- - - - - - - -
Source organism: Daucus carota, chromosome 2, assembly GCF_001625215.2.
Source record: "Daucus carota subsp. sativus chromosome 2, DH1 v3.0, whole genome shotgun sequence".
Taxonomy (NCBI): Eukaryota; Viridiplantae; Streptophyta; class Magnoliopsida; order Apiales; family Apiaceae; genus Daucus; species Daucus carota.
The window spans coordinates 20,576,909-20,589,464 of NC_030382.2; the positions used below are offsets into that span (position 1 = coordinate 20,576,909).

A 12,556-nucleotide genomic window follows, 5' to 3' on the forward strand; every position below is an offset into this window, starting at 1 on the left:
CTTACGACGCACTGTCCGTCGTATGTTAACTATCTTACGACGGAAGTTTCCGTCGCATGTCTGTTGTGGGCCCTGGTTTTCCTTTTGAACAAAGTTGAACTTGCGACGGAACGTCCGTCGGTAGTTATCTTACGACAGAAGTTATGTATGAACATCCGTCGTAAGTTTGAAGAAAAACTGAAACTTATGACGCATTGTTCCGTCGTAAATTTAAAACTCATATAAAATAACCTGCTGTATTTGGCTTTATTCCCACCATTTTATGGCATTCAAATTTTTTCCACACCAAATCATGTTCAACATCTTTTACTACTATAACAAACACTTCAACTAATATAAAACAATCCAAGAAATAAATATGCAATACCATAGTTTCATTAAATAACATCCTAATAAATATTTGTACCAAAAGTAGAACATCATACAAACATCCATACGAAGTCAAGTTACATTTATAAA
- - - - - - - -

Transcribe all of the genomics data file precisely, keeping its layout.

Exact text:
Source organism: Daucus carota, chromosome 2, assembly GCF_001625215.2.
Source record: "Daucus carota subsp. sativus chromosome 2, DH1 v3.0, whole genome shotgun sequence".
Taxonomy (NCBI): Eukaryota; Viridiplantae; Streptophyta; class Magnoliopsida; order Apiales; family Apiaceae; genus Daucus; species Daucus carota.
The window spans coordinates 20,576,909-20,589,464 of NC_030382.2; the positions used below are offsets into that span (position 1 = coordinate 20,576,909).

A 12,556-nucleotide genomic window follows, 5' to 3' on the forward strand; every position below is an offset into this window, starting at 1 on the left:
CTTACGACGCACTGTCCGTCGTATGTTAACTATCTTACGACGGAAGTTTCCGTCGCATGTCTGTTGTGGGCCCTGGTTTTCCTTTTGAACAAAGTTGAACTTGCGACGGAACGTCCGTCGGTAGTTATCTTACGACAGAAGTTATGTATGAACATCCGTCGTAAGTTTGAAGAAAAACTGAAACTTATGACGCATTGTTCCGTCGTAAATTTAAAACTCATATAAAATAACCTGCTGTATTTGGCTTTATTCCCACCATTTTATGGCATTCAAATTTTTTCCACACCAAATCATGTTCAACATCTTTTACTACTATAACAAACACTTCAACTAATATAAAACAATCCAAGAAATAAATATGCAATACCATAGTTTCATTAAATAACATCCTAATAAATATTTGTACCAAAAGTAGAACATCATACAAACATCCATACGAAGTCAAGTTACATTTATAAA